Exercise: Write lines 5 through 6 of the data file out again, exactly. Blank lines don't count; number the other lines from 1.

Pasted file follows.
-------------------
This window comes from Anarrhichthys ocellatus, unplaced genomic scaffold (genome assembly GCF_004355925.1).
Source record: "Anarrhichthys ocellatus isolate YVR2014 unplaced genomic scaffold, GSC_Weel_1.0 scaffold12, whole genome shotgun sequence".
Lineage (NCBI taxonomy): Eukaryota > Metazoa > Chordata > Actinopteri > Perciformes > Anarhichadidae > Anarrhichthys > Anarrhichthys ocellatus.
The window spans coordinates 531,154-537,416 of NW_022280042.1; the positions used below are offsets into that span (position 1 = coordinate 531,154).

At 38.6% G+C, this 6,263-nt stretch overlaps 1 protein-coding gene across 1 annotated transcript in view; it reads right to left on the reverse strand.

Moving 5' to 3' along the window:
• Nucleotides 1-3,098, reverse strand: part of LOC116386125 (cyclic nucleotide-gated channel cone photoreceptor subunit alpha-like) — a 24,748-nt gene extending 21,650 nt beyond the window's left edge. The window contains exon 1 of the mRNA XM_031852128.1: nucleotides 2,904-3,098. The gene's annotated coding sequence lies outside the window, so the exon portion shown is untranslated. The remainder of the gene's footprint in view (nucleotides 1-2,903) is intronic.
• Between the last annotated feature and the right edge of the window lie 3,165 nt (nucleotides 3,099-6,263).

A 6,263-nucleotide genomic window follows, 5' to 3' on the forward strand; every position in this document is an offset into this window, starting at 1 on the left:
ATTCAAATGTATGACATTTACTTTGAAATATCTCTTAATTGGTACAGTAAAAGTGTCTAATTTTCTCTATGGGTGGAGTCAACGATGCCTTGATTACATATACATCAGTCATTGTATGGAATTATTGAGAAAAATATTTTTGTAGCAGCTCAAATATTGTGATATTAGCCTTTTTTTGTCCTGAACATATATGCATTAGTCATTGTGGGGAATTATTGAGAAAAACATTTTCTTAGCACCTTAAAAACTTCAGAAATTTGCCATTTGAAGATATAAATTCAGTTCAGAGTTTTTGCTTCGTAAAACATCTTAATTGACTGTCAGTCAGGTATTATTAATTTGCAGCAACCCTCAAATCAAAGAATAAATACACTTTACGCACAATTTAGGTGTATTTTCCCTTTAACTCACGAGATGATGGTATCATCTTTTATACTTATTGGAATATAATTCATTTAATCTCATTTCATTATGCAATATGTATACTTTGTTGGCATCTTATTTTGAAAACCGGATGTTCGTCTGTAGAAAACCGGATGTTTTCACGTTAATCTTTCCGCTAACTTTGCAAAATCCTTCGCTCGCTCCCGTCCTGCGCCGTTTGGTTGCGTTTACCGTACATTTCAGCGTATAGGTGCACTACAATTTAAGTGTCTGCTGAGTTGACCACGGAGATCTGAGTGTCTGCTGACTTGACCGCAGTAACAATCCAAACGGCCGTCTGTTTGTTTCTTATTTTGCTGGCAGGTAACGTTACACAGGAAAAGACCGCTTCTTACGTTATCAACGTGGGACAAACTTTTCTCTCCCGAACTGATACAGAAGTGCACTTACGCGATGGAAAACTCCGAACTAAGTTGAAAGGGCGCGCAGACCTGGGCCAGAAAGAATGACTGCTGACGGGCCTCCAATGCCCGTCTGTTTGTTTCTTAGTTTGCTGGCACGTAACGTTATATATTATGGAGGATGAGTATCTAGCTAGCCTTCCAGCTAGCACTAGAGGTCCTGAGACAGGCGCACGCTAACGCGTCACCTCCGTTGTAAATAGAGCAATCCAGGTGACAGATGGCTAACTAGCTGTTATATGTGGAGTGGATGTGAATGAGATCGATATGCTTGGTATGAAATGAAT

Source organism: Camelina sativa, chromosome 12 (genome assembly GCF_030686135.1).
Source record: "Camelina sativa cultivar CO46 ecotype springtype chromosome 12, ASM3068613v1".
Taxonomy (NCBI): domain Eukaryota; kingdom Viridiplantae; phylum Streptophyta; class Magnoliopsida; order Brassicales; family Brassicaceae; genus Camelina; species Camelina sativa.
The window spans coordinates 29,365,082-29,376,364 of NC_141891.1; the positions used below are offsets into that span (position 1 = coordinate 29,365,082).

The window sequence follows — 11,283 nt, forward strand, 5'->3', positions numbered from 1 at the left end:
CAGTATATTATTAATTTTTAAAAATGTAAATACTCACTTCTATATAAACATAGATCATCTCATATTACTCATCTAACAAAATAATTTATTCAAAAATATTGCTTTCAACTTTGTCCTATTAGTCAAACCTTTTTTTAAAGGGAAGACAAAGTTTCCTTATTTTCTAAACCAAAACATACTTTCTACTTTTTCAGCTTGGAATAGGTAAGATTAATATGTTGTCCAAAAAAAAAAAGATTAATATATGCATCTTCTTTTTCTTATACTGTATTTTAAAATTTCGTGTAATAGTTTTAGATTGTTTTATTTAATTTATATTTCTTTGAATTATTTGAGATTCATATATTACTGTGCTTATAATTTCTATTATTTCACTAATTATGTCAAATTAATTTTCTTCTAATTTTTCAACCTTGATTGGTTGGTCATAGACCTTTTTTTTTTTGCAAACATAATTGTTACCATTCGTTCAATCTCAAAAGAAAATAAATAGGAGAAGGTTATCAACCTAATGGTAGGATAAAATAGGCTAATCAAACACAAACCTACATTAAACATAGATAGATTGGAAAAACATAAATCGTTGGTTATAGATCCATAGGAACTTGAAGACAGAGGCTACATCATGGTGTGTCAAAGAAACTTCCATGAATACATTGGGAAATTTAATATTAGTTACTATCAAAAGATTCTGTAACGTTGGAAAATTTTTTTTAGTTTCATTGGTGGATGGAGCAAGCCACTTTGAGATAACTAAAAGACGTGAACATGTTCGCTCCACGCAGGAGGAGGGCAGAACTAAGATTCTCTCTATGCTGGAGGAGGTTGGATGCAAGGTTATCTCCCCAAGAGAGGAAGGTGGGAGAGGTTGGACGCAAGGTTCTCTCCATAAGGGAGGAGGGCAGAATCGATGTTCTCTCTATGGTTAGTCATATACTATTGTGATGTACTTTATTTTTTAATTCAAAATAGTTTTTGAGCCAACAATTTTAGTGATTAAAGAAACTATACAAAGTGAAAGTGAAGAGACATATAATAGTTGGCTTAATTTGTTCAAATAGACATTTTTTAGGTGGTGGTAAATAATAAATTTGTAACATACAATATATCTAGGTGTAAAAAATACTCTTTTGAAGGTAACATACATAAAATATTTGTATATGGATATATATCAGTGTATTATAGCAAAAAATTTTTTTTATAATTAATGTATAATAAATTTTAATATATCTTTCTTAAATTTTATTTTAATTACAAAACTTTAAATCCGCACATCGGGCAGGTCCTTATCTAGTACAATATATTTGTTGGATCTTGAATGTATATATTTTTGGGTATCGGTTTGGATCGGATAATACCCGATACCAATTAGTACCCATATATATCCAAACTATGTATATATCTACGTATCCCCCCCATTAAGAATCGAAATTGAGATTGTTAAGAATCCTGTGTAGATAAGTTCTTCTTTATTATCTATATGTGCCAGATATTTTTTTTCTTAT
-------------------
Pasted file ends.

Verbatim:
At 38.6% G+C, this 6,263-nt stretch overlaps 1 protein-coding gene across 1 annotated transcript in view; it reads right to left on the reverse strand.

Moving 5' to 3' along the window: